By Frank Auger

KUALA LUMPUR (Feb 20)--The recent backlash against deputy youth and sports minister Wan Ahmad Fayhsal Wan Ahmad Kamal over his comments that Malaysians below the age of 18 are telling of the Rakyat’s appetite for greater democratic freedom.

Despite having the support of all members of parliament present when it was passed, it is telling that an unelected official, a senator appointed by a government seen as having come to power without being given a mandate, seems opposed to the idea of letting 18-year-old Malaysians exercise their democratic right.

In a quick turn around the deputy minister then claimed that he was instead concerned over the ability of youth to act responsibly and proposed that “they would need some form of prior institutionalised political education”.

Well in a country where those 18 and below may be allowed to get married, for better or worse, the argument of not being responsible is moot. If people are mature enough to get married, are they not mature enough to vote or does the senator have a problem with those of that age being allowed to tie the knot?

Perhaps it is the growing dissatisfaction with a lackluster economic direction, dropping Foreign Direct Investments (FDI), the huge loss of jobs and other problems that are riling up the youth, making them unpredictable as far as their voting patterns go.

The solution would be to allow the youth the right to vote, and accept the results, not to shut them out of the process and deny them the means to vent their frustration. Surely in this day and age the youth are among the best informed in the country, having access to an unprecedented level of information, opinions and news as never before.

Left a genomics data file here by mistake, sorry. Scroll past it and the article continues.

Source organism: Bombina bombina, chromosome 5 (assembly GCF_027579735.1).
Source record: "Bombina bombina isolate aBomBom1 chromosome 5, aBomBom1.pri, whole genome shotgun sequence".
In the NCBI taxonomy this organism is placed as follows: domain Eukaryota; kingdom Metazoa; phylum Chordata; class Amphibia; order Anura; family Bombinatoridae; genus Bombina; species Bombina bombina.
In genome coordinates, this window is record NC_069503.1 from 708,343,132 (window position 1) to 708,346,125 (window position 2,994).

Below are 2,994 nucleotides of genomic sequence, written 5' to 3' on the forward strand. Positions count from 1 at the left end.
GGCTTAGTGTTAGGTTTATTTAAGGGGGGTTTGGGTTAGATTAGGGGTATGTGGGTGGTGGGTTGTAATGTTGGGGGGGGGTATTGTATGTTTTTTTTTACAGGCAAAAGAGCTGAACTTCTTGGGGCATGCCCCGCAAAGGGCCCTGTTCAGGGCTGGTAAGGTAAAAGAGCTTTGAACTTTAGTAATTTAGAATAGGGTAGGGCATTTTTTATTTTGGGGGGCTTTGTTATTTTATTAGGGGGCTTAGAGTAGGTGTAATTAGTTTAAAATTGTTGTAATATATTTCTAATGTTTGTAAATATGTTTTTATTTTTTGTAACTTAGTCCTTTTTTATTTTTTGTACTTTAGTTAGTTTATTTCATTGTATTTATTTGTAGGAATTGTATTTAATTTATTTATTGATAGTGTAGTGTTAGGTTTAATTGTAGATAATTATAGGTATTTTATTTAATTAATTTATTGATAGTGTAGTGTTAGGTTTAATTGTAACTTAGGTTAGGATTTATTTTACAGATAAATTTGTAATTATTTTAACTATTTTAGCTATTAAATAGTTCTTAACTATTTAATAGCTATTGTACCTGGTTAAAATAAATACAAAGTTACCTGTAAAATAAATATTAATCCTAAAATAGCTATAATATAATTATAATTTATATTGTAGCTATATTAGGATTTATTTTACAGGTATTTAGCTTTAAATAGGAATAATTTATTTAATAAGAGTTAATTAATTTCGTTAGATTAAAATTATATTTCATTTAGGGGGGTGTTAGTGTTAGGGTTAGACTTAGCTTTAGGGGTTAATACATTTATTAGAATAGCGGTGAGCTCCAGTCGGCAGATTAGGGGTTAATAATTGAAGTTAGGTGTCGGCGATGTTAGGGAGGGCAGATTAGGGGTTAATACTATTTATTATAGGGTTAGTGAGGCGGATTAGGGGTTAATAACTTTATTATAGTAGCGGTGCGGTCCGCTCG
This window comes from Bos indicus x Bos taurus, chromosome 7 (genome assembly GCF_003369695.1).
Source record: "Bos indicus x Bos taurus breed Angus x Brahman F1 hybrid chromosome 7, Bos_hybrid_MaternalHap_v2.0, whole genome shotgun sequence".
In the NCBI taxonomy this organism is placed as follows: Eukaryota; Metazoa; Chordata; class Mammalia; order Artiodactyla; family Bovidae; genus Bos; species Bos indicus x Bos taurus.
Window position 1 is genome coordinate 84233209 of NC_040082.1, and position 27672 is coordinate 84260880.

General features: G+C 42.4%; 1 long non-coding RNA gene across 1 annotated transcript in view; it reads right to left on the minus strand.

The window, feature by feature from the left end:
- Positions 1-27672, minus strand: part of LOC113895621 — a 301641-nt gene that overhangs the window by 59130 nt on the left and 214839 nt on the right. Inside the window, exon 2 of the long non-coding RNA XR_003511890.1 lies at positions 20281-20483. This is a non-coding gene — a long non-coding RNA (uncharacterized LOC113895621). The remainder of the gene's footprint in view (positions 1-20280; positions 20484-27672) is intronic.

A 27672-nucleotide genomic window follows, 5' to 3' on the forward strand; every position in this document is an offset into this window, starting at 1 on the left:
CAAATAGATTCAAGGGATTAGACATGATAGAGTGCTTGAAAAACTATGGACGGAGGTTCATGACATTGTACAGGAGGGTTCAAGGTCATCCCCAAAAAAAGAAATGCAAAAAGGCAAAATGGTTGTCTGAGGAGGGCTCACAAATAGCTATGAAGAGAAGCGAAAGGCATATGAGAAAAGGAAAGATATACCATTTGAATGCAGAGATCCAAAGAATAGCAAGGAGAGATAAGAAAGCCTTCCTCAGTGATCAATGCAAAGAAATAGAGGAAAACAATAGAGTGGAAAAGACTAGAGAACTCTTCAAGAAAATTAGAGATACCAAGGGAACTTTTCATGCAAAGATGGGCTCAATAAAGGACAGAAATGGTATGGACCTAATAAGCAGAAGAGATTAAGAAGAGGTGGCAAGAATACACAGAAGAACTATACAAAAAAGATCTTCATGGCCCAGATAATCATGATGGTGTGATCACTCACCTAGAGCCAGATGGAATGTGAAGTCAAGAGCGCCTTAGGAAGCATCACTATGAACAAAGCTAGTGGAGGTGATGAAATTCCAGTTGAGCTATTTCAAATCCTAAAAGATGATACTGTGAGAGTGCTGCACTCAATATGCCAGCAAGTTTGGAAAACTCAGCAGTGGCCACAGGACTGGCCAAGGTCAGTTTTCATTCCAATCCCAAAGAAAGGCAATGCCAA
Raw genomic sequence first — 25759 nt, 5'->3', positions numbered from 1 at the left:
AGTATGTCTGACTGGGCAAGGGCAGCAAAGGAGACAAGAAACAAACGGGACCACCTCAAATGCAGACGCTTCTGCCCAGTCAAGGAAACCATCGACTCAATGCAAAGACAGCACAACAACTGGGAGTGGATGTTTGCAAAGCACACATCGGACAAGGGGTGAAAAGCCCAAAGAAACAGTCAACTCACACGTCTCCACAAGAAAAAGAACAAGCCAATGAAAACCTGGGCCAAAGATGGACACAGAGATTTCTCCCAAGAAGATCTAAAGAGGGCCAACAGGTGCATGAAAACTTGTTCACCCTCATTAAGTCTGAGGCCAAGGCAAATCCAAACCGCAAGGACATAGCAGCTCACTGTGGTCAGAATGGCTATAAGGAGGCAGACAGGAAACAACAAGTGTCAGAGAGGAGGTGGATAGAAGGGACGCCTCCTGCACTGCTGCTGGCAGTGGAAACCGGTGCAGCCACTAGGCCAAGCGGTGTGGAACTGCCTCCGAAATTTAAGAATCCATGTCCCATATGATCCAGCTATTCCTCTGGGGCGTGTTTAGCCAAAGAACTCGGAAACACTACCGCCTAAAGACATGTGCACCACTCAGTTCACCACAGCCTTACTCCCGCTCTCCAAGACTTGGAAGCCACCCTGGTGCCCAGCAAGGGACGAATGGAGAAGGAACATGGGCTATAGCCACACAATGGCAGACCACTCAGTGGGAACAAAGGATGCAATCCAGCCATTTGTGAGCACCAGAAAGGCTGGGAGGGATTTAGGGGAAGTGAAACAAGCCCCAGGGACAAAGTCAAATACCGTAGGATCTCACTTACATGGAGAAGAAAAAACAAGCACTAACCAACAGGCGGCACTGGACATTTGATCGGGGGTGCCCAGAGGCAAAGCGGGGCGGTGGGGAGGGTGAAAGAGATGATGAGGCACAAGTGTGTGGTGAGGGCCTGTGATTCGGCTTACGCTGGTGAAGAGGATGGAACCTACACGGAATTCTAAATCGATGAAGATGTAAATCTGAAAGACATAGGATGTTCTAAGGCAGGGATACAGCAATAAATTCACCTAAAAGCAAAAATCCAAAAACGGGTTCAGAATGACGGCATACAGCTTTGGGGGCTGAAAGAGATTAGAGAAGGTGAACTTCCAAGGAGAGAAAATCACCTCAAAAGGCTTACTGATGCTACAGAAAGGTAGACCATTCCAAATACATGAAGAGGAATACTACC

But as with the Third Vote i.e. local council elections, there are people afraid of the “wrong” result or in other words being unable to accept that their party or affiliates would lose.

Dr M says 'no' to local council elections
“No local council elections. Local council elections may produce the wrong result. The urban (areas) may be different, the rural (areas) will be different.”

This is another means to retain power, deny the Rakyat their democratic rights and further stunt the growth of the country instead of being politically mature and working to serve the people, the means of bringing in better leaders is being stifled.

Denying the youth the right to vote, denying the Rakyat the right to elect their leaders at the local government level and denying the aspirations of the nation by suspending parliament are all going to affect the country and its people negatively, not to mention harming its reputation in the eyes of the world.

Of course all this simply means that level headed lawmakers, civil society and the Rakyat must push ever harder to to secure and expand their rights. Failing that what would we be other than a failed state?